In this case, Winslow has designed a gabled nursery, complete with dog house for the Darling’s dog Nana (how the dog is portrayed will be a surprise, said Usher). The nursery contains all the elements that the Darling children will later find in Neverland — from the toy pirate ship on the bookshelf to the mermaids and Indians in the wallpaper pattern.

Now about those Indians. . . . The stereotypical Neverland “red-skins,” with their feathered head-dresses, tomahawks and dance around the campfire are probably the only controversial thing about Peter Pan.

“They are stock characters from stories that might live in a child’s imagination,” said Usher. “The kind of Indians that kids pretend to be when they’re playing cowboys and Indians.”

All the same, he noted the young RDC actors would cast an uncomfortable glance at a fellow cast member, who is part aboriginal, whenever the Indian scenes were rehearsed, as if to acknowledge “This isn’t really politically correct.”

But in Barrie’s defence, do his imaginary Indians have to be any less fantastical than his Tinkerbell fairy or his mermaids?

While the author exhibited the typical European attitude towards natives when he wrote the play more than 100 years ago, Usher said he later stressed the fictional nature of his depiction. “Barrie said, ‘These aren’t the Hurons or the Delawares. These are the Piccanninnies.’ ”

Get local stories you won't find anywhere else right to your inbox.
Sign up here

Just Posted

Alberta has 1,910 active cases of COVID-19 as of Wednesday. Red Deer is reporting five active cases, with 108 recovered. (File photo)
Red Deer reports 25th COVID-19 death

415 new cases identified provincially Saturday

Erika Fetterly, owner of EFP Studios, recently launched the Let Them Have A Voice campaign. (Contributed photo)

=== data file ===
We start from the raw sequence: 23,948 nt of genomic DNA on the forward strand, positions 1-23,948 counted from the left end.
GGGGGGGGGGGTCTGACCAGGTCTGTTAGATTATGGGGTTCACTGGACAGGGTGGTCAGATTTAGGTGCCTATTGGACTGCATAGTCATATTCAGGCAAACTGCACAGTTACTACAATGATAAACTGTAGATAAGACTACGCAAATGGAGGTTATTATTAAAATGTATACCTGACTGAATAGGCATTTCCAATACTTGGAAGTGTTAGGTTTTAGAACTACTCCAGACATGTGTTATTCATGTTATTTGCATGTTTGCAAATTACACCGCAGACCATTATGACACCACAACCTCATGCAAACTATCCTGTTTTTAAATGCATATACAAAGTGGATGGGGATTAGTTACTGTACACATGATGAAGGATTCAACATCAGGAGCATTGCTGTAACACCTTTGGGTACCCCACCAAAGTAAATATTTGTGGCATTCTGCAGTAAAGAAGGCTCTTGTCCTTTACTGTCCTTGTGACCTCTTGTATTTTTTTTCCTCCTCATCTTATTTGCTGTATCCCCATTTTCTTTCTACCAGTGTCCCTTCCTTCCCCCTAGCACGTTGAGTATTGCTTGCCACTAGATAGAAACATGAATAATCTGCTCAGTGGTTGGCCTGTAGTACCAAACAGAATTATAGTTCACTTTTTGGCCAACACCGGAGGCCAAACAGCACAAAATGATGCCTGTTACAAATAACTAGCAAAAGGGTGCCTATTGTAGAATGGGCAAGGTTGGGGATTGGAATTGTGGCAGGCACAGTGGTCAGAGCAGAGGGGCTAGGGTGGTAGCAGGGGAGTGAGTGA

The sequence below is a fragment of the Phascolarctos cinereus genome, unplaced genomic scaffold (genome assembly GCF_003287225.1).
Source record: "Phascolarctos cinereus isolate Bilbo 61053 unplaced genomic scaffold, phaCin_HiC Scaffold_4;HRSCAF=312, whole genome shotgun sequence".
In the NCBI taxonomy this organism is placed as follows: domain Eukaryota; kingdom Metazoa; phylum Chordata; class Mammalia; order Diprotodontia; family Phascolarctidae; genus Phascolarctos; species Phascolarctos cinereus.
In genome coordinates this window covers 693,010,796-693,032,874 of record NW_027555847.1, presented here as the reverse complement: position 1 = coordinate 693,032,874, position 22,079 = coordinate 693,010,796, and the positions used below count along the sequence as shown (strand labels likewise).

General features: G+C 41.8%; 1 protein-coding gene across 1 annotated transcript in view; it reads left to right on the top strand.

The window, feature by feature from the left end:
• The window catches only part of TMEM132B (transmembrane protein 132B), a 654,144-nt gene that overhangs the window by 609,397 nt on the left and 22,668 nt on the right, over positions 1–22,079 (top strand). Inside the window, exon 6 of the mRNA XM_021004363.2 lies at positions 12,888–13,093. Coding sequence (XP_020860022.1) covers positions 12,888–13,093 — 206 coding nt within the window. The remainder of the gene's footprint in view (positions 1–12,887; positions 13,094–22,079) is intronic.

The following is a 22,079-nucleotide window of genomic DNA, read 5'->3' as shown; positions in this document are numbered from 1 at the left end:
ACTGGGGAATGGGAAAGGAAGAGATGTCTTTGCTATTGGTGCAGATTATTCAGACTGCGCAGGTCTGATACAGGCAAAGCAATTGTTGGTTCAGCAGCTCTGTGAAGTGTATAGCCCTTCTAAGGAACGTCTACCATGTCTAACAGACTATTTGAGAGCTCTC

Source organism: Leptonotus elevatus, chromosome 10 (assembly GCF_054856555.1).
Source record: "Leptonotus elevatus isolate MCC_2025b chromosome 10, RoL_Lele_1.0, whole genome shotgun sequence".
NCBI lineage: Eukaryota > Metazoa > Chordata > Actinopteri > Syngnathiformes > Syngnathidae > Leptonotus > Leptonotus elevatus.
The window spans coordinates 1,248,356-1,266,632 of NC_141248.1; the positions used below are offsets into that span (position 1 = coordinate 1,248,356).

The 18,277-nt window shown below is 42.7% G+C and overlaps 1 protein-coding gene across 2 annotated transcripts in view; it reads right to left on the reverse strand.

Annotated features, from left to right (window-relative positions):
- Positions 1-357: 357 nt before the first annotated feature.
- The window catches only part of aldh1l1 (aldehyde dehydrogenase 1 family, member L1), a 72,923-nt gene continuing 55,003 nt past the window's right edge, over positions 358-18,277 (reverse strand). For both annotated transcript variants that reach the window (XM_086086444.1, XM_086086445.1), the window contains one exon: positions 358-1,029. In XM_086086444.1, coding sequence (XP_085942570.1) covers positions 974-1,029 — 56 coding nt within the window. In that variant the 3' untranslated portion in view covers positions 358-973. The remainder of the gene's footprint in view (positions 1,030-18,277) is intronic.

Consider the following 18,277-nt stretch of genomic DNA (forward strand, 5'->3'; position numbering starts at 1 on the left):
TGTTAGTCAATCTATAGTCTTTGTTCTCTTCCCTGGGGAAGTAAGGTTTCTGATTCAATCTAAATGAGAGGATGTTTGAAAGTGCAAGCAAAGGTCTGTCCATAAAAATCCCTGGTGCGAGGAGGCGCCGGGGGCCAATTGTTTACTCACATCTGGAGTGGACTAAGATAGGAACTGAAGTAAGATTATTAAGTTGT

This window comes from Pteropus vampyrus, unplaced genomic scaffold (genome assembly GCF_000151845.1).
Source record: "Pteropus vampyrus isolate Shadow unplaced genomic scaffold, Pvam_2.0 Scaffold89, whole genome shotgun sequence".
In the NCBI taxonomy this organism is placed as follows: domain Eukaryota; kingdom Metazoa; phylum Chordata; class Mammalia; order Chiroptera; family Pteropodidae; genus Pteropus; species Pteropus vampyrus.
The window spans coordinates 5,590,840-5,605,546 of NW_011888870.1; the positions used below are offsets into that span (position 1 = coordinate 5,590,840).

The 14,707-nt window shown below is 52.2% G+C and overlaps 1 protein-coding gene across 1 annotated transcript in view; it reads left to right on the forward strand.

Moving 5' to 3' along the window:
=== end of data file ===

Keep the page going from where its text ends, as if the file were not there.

Central Alberta photographer’s campaign aims to give youths a voice

An Innisfail photographer is giving a platform to young central Albertans so… Continue reading

More than 120,000 Albertans have signed up to get the COVID-19 vaccine in the first two days of appointment bookings. (Photo courtesy Alberta Health Services Twitter)
Alberta Health Services apologizes after seniors struggle to book vaccine appointments

The CEO and president of Alberta Health Services is apologizing after seniors… Continue reading

Red Deer’s Kyle Moore, 26, will be a houseguest on Season 9 of Big Brother Canada. (Photo courtesy Big Brother Canada)
Red Deer man will be a houseguest on Big Brother Canada

A Red Deer man will be a houseguest on the upcoming season… Continue reading

Red Deer Public Schools says that in the absence of additional funds from the provincial government, there was no consideration of using alternate classroom sites in the district. (AP Photo/Gregory Bull)
Red Deer Public Schools launches online engagement process

Red Deer Public schools is seeking community input to help ensure a… Continue reading

An arrest by Red Deer RCMP is facing online scrutiny. No charges have been laid and the incident is still under investigation. (Screenshot of YouTube video)
Red Deer RCMP investigating violent arrest caught on video